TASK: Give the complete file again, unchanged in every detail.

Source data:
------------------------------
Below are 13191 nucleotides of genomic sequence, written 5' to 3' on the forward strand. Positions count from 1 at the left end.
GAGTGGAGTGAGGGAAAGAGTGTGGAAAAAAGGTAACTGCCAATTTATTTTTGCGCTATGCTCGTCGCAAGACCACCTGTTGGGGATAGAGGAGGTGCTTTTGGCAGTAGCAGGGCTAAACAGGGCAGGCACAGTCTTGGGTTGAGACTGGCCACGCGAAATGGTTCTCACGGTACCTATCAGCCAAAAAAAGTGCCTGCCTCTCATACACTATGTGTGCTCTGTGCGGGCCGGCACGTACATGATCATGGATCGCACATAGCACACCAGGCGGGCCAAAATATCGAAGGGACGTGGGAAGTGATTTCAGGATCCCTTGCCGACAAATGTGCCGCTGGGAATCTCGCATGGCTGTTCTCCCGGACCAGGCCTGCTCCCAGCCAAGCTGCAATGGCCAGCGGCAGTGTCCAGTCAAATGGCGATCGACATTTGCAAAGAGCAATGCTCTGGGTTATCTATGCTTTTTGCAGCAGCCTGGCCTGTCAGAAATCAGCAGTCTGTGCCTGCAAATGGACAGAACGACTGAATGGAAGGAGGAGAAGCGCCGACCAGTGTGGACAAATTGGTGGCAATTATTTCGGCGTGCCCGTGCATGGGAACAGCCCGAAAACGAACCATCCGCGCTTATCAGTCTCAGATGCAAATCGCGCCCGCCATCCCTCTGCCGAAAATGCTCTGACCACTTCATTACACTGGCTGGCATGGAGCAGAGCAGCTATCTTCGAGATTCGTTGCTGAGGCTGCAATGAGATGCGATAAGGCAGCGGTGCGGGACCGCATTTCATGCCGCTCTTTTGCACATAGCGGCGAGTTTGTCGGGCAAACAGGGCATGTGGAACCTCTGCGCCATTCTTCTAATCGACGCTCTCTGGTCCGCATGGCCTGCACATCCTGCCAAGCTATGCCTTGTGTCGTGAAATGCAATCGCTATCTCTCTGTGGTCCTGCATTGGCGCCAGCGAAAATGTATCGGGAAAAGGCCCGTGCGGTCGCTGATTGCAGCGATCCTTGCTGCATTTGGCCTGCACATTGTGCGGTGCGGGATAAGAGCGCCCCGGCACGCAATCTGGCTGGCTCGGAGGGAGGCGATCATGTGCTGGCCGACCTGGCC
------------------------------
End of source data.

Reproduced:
Below are 13191 nucleotides of genomic sequence, written 5' to 3' on the forward strand. Positions count from 1 at the left end.
GAGTGGAGTGAGGGAAAGAGTGTGGAAAAAAGGTAACTGCCAATTTATTTTTGCGCTATGCTCGTCGCAAGACCACCTGTTGGGGATAGAGGAGGTGCTTTTGGCAGTAGCAGGGCTAAACAGGGCAGGCACAGTCTTGGGTTGAGACTGGCCACGCGAAATGGTTCTCACGGTACCTATCAGCCAAAAAAAGTGCCTGCCTCTCATACACTATGTGTGCTCTGTGCGGGCCGGCACGTACATGATCATGGATCGCACATAGCACACCAGGCGGGCCAAAATATCGAAGGGACGTGGGAAGTGATTTCAGGATCCCTTGCCGACAAATGTGCCGCTGGGAATCTCGCATGGCTGTTCTCCCGGACCAGGCCTGCTCCCAGCCAAGCTGCAATGGCCAGCGGCAGTGTCCAGTCAAATGGCGATCGACATTTGCAAAGAGCAATGCTCTGGGTTATCTATGCTTTTTGCAGCAGCCTGGCCTGTCAGAAATCAGCAGTCTGTGCCTGCAAATGGACAGAACGACTGAATGGAAGGAGGAGAAGCGCCGACCAGTGTGGACAAATTGGTGGCAATTATTTCGGCGTGCCCGTGCATGGGAACAGCCCGAAAACGAACCATCCGCGCTTATCAGTCTCAGATGCAAATCGCGCCCGCCATCCCTCTGCCGAAAATGCTCTGACCACTTCATTACACTGGCTGGCATGGAGCAGAGCAGCTATCTTCGAGATTCGTTGCTGAGGCTGCAATGAGATGCGATAAGGCAGCGGTGCGGGACCGCATTTCATGCCGCTCTTTTGCACATAGCGGCGAGTTTGTCGGGCAAACAGGGCATGTGGAACCTCTGCGCCATTCTTCTAATCGACGCTCTCTGGTCCGCATGGCCTGCACATCCTGCCAAGCTATGCCTTGTGTCGTGAAATGCAATCGCTATCTCTCTGTGGTCCTGCATTGGCGCCAGCGAAAATGTATCGGGAAAAGGCCCGTGCGGTCGCTGATTGCAGCGATCCTTGCTGCATTTGGCCTGCACATTGTGCGGTGCGGGATAAGAGCGCCCCGGCACGCAATCTGGCTGGCTCGGAGGGAGGCGATCATGTGCTGGCCGACCTGGCC